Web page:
For hundreds of years following the deaths of the two fathers of theatrical comedy, their successors used humor to upend expectations, antagonize Roman society, and engage with the political discourse of the day. Take Seneca the Younger, a philosopher and advisor to the Emperor Nero. In 54 C.E., Seneca penned a short tract called The Apocolocyntosis, which mocked the recently murdered emperor Claudius.
In the play, Seneca “very skillfully and wickedly” mocked Claudius’ many physical and mental ailments, including a speech impediment and physical weakness, writes classicist H. Mac L. Currie. Seneca used Claudius’ fondness for dice games (the late emperor wrote a book on the topic and even had his carriage outfitted so he could play while on the move), as a nasty punishment for the late emperor: a dice cup without a bottom. Seneca could get away with such jabs because his sponsor was the emperor’s successor.
While Seneca used his pen to elicit laughter and derision—and did so with relative impunity—other comedians weren’t so lucky. Being a comedic performer instead of a writer came with a major disadvantage: It meant you couldn’t be a citizen. Performers were among the infamis, and couldn’t call themselves citizens of Rome or get any of the associated benefits, like the limited form of political representation others enjoyed. This meant that most comedians who acted were former slaves or people who didn’t have any citizenship to lose.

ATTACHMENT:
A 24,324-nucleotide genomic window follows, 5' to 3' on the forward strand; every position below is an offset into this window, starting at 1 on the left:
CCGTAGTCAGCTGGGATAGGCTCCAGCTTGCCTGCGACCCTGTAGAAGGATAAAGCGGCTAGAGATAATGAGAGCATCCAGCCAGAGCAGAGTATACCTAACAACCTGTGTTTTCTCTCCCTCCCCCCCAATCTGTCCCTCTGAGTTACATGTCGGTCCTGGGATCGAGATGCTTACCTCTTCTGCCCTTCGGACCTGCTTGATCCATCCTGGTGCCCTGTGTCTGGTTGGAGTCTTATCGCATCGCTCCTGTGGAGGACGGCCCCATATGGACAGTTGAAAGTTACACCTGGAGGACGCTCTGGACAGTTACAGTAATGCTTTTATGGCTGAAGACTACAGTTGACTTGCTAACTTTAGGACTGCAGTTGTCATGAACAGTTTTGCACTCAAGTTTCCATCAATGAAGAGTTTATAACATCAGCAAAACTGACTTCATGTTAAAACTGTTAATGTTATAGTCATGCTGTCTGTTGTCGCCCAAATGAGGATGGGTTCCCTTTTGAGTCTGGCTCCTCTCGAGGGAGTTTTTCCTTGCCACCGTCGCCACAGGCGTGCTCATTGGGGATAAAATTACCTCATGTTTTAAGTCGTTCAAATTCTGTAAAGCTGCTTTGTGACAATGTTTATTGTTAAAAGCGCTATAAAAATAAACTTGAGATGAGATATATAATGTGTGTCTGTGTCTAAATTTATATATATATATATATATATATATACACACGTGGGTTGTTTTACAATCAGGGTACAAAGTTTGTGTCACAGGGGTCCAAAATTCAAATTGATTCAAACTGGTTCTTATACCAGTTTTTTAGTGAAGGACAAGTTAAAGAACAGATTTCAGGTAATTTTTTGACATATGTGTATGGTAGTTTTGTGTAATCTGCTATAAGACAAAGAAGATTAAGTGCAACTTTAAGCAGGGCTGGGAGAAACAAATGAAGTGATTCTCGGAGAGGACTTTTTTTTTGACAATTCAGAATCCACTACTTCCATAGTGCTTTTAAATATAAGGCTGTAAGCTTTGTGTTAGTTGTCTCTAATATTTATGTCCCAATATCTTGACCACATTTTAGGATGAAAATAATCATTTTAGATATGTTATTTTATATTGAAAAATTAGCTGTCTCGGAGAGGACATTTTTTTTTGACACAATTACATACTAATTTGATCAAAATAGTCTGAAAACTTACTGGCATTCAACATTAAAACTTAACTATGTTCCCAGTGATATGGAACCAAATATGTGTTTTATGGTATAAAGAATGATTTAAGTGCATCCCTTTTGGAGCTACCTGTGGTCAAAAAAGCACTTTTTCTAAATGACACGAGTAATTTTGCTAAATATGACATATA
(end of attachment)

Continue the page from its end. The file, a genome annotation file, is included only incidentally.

For the rare comedian who worked their way out of acting into writing, there was no promise of keeping that higher social status. In 46 B.C.E., Julius Caesar demanded that one of the great mime writers of the time, Decimus Laberius, perform in a sort of stand-up battle of mimes. Laberius would face off against a Syrian ex-slave called Pubilius. Laberius wasn’t overly eager to forfeit his rank, but how could he say no to Caesar? So Laberius appeared, dressed in the outfit of a Syrian slave to mock his competitor, and said “Citizens, we are losing our freedom,” as well as, “He who many fear must fear many.” While Laberius lost the competition, he was actually rewarded by Caesar so that he could buy back his citizenship.